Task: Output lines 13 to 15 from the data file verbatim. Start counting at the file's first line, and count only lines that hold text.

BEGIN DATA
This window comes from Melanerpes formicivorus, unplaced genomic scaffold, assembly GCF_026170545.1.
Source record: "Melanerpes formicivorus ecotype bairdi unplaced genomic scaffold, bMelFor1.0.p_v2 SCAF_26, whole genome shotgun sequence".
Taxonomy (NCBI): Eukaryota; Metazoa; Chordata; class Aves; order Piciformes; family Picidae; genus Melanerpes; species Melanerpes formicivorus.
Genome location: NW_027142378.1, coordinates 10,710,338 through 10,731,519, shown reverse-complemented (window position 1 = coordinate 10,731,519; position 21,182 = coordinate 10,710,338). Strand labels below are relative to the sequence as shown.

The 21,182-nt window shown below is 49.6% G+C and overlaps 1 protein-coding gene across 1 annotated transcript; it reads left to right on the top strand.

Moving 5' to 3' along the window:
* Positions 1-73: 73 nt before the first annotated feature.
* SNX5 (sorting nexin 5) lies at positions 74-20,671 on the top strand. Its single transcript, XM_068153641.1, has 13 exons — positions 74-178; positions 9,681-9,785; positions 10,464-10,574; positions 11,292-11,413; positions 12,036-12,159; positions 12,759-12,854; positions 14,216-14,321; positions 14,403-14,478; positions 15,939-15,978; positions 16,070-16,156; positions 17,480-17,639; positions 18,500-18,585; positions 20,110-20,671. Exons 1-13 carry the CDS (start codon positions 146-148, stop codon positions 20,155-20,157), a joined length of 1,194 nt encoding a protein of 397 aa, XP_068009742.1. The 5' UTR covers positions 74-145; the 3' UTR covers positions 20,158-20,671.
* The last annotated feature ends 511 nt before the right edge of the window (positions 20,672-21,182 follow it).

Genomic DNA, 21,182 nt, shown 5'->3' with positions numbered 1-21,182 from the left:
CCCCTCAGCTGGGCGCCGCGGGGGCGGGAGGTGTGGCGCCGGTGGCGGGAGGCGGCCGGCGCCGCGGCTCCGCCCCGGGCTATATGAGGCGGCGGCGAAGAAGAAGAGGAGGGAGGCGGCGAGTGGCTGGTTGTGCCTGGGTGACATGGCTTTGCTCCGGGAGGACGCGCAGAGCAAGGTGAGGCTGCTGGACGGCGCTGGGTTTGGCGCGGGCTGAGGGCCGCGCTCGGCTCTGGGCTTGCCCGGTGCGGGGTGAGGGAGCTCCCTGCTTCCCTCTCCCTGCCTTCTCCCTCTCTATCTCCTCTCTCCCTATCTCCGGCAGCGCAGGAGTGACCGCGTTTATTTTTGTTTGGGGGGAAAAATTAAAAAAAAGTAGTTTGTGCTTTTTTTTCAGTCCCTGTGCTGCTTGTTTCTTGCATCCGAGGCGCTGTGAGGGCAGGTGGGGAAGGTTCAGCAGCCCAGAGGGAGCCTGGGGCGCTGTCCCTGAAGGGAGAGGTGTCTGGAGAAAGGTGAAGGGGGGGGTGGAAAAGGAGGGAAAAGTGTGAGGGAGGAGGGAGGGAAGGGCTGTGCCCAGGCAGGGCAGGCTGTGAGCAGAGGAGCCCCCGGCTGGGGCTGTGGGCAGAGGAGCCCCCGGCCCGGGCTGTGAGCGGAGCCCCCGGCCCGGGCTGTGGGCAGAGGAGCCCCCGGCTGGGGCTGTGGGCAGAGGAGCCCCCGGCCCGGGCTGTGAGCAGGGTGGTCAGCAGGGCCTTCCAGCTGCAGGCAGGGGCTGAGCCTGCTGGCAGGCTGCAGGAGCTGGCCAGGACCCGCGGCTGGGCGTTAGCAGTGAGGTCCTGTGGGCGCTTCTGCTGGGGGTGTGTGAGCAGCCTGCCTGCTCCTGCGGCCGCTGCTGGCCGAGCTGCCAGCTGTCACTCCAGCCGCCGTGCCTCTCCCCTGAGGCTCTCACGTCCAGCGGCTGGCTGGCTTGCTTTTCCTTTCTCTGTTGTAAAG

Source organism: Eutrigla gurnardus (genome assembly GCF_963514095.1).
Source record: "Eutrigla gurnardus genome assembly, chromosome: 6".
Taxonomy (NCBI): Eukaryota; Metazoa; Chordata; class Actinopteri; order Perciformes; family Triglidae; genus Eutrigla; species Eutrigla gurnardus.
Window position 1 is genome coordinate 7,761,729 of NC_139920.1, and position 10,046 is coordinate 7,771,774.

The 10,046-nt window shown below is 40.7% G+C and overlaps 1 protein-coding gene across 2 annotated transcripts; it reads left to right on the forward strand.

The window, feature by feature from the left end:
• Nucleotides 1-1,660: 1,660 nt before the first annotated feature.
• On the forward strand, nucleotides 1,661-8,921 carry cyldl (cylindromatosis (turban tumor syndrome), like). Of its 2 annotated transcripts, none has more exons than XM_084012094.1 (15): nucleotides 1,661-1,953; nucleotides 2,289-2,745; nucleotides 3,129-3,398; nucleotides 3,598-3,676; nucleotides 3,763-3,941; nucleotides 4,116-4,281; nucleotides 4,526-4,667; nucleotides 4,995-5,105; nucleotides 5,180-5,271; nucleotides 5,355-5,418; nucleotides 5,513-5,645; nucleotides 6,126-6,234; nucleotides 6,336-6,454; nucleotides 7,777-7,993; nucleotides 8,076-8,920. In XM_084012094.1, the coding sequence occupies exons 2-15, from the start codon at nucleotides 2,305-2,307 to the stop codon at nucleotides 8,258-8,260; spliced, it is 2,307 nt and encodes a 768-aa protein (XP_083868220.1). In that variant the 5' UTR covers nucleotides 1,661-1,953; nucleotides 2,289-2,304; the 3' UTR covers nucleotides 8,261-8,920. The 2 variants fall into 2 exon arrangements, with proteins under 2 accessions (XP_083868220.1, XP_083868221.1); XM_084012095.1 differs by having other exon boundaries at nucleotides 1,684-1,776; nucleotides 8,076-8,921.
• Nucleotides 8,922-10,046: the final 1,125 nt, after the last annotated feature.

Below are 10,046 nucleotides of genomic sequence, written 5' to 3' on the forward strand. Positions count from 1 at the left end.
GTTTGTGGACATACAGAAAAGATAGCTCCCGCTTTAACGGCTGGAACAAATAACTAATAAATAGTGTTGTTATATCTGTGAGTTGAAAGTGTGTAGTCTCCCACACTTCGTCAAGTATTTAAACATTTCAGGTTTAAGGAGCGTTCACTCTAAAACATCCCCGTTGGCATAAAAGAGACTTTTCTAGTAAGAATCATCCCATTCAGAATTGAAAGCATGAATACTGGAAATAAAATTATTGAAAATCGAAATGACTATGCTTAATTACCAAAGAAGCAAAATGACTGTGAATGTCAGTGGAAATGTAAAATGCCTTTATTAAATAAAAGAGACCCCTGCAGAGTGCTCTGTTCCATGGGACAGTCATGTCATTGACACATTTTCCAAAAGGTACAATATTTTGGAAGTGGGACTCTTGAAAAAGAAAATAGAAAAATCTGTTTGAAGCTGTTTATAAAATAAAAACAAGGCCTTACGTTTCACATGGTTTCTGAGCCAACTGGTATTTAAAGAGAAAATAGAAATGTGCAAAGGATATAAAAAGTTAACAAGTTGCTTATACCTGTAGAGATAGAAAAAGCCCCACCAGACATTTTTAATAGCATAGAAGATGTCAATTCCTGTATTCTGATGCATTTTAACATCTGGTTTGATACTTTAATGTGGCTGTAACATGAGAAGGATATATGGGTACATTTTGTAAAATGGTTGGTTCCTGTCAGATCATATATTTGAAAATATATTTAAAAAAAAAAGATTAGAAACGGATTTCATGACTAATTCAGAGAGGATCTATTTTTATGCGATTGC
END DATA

Source record: "Eutrigla gurnardus genome assembly, chromosome: 6".
Taxonomy (NCBI): Eukaryota; Metazoa; Chordata; class Actinopteri; order Perciformes; family Triglidae; genus Eutrigla; species Eutrigla gurnardus.
Window position 1 is genome coordinate 7,761,729 of NC_139920.1, and position 10,046 is coordinate 7,771,774.